Fraley pleaded guilty in late January.
Public defender Jack Hemm said Monday he “wouldn’t attempt to justify anything that happened” in the case. Fraley declined comment.
Assistant Prosecutor Paul Watkins said there was no justification for Fraley’s “horrific” actions.
Before ordering the sentence, Pratt said Fraley showed no genuine remorse and noted the victim suffered physical and psychological harm.
“No means no,” Pratt said.
Published: Monday, March 19, 2018 @ 11:01 AM
— An Alabama lawmaker is opposed to arming teachers because most of them are women and “are scared of guns,” AL.com reported.
State Rep. Harry Shiver, R-Stockton, opposes a bill that would allow school districts to designate trained teachers and administrators to carry guns on school grounds.
“I'm not saying all (women), but in most schools, women are (the majority) of the teachers,” Shiver told AL.com on Thursday. “Some of them just don't want to (be trained to possess firearms). If they want to, then that's good. But most of them don't want to learn how to shoot like that and carry a gun.”
Shiver is a retired physical education teacher and coach. The bill is headed to the full House after getting a favorable report in committee, AL.com reported. Shiver said he likely will abstain when the bill comes to a vote.
Published: Monday, March 19, 2018 @ 3:34 AM
Updated: Monday, March 19, 2018 @ 12:57 PM
— QUICK-LOOK FORECAST
Today: It will be a quiet and cold morning with temperatures in the 30s, said Storm Center 7 Meteorologist Kirstie Zontini. There will be some sunshine early with clouds increasing late day. It will be dry during the day and warmer than normal with highs in the mid-50s. Some rain showers will move up from the south and transition to a light mix. Cold air will cut in and a wintry mix will develop toward morning.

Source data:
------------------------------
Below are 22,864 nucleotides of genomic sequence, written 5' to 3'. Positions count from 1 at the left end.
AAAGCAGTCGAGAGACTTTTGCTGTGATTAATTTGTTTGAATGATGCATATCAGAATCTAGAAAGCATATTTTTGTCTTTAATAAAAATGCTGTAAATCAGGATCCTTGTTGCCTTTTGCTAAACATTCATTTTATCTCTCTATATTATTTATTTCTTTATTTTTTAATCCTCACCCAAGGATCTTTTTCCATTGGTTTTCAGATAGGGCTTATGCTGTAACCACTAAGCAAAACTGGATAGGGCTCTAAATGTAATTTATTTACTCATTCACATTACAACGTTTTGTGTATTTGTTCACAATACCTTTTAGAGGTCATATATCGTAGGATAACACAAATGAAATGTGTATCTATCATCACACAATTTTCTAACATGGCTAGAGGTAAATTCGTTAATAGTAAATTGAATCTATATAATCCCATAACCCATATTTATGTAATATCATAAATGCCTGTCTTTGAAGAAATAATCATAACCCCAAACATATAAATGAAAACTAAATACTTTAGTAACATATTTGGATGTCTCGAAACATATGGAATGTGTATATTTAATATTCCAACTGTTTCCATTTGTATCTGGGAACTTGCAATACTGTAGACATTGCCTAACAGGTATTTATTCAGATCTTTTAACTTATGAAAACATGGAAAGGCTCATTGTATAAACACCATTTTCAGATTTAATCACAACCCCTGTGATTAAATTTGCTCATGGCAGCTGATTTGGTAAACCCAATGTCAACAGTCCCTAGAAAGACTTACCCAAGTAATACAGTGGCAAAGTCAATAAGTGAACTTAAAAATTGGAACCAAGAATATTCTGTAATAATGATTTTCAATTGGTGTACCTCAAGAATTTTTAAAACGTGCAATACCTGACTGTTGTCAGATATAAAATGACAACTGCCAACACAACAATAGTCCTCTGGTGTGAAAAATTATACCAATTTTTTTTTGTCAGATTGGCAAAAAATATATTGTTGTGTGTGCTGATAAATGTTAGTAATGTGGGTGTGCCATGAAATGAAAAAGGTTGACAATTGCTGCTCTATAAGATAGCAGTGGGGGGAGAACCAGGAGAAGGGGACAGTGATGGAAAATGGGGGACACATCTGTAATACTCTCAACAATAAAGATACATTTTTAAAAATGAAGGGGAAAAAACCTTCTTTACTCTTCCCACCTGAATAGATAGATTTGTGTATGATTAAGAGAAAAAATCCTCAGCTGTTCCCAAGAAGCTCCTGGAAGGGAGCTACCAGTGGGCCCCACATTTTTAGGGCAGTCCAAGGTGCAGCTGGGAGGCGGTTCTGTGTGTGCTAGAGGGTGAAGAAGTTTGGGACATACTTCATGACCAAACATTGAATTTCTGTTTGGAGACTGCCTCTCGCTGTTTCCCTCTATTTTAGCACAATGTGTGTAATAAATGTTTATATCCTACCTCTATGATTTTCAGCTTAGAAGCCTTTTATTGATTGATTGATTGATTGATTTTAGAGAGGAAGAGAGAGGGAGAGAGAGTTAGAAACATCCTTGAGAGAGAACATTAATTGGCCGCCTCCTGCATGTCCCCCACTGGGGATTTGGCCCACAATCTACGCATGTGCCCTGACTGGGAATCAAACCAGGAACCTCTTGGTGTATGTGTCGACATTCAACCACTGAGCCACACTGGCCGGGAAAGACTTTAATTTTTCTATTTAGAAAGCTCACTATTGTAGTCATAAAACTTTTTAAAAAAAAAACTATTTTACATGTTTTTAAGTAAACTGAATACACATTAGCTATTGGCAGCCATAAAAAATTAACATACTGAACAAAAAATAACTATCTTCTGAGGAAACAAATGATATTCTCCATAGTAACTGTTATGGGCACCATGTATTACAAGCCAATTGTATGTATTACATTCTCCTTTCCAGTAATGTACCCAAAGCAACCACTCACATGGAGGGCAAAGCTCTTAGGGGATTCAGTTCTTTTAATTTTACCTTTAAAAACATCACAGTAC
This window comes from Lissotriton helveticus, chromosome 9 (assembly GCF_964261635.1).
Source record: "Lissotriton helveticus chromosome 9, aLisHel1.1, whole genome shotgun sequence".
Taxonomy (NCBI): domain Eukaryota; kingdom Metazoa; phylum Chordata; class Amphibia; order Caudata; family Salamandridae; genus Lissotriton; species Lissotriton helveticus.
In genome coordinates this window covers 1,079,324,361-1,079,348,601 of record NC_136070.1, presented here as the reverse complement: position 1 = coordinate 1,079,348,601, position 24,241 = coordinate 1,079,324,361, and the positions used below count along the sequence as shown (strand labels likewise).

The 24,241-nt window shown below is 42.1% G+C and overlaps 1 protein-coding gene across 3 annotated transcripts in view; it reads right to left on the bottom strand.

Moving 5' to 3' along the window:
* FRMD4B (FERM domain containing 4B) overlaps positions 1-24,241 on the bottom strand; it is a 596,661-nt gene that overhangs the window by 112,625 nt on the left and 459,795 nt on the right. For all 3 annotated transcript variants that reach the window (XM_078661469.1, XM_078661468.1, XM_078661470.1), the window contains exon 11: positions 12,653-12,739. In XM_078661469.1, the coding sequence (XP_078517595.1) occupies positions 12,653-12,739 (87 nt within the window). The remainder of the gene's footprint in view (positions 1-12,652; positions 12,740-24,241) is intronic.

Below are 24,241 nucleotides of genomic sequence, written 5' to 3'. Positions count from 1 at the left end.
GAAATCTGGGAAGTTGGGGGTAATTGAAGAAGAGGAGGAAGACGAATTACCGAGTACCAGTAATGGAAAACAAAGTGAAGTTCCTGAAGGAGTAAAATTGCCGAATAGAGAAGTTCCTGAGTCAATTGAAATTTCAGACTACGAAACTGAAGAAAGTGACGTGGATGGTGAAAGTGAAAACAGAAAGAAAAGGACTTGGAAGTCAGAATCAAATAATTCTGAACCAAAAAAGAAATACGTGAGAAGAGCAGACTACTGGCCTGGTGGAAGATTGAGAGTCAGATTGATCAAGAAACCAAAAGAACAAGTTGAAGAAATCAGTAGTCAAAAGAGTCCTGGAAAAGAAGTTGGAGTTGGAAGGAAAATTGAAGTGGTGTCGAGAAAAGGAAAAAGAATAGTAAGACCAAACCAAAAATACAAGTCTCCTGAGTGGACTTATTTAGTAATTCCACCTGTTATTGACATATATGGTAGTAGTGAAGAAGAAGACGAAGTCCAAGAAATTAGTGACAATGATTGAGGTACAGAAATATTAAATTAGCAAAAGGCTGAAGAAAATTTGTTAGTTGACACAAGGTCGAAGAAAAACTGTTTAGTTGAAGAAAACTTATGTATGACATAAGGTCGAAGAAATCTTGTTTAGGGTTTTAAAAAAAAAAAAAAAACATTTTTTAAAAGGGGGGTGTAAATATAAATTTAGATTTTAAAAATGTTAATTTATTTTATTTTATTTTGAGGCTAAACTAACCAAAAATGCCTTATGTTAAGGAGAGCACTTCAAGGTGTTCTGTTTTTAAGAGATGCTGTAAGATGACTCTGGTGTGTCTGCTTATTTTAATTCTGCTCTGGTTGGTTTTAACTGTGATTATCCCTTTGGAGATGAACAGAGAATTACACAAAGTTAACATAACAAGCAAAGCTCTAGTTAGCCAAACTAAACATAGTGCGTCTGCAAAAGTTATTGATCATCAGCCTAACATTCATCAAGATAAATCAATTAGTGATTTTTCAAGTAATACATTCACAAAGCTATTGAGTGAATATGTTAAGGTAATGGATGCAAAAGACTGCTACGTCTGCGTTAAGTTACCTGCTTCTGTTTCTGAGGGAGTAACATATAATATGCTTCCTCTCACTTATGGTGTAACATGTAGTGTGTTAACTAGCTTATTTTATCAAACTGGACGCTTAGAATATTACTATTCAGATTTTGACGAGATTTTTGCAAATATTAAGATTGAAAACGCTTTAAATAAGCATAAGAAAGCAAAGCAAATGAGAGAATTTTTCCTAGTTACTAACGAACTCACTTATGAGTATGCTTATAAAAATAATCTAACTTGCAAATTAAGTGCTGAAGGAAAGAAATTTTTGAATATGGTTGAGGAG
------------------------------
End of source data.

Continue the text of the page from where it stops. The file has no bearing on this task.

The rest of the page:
Tuesday: Spring starts at 12:15 p.m. with the vernal equinox, but it certainly won’t feel like spring. A wintry mix is possible, and anything untreated or elevated could become slick as temperatures will start out in the upper 20s. Any surface below freezing could see some light freezing rain. Moisture will continue to stream into the Miami Valley. A rain/snow mix is possible in the afternoon with temperatures in the 30s and low 40s. It will become breezy. Scattered snow will take over into the evening and continues overnight. Winds will gust around 25 mph.
Wednesday: Scattered snow showers will be falling and will likely create a slick morning commute. Snow will not taper off until the evening hours. Highs will be in the mid-30s. Accumulating snow is expected by morning and through the day. The placement and intensity of this system can still change, but snow is expected to coat the roads by morning and will continue to accumulate during the day. It will be dry for the night, but it will be cold as temperatures drop into the mid-20s.
Thursday: There may be a lingering slick spot in the morning. The day looks to be dry and back into the mid-40s. There will be some sunshine as well.
Published: Sunday, March 18, 2018 @ 10:57 PM
MILTON KEYNES, England — Police could only say “D’oh!” after a driver was pulled over and presented a fake license with an image of iconic cartoon father Homer Simpson.
Thames Valley Police stopped the driver March 12 and were given the fake.
The car was seized and the driver was cited for driving without insurance and driving without a license, according to police.
Earlier this week, @tvprp's PC Phillips stopped a car in Milton Keynes.— Thames Valley Police (@ThamesVP) March 15, 2018
When she tried to identify the driver's ID, she found the below...
The driver's car was seized and he was reported for driving with no insurance and driving without a proper licence.
D'oh! 🤦♀️ pic.twitter.com/1IFWvJzyvH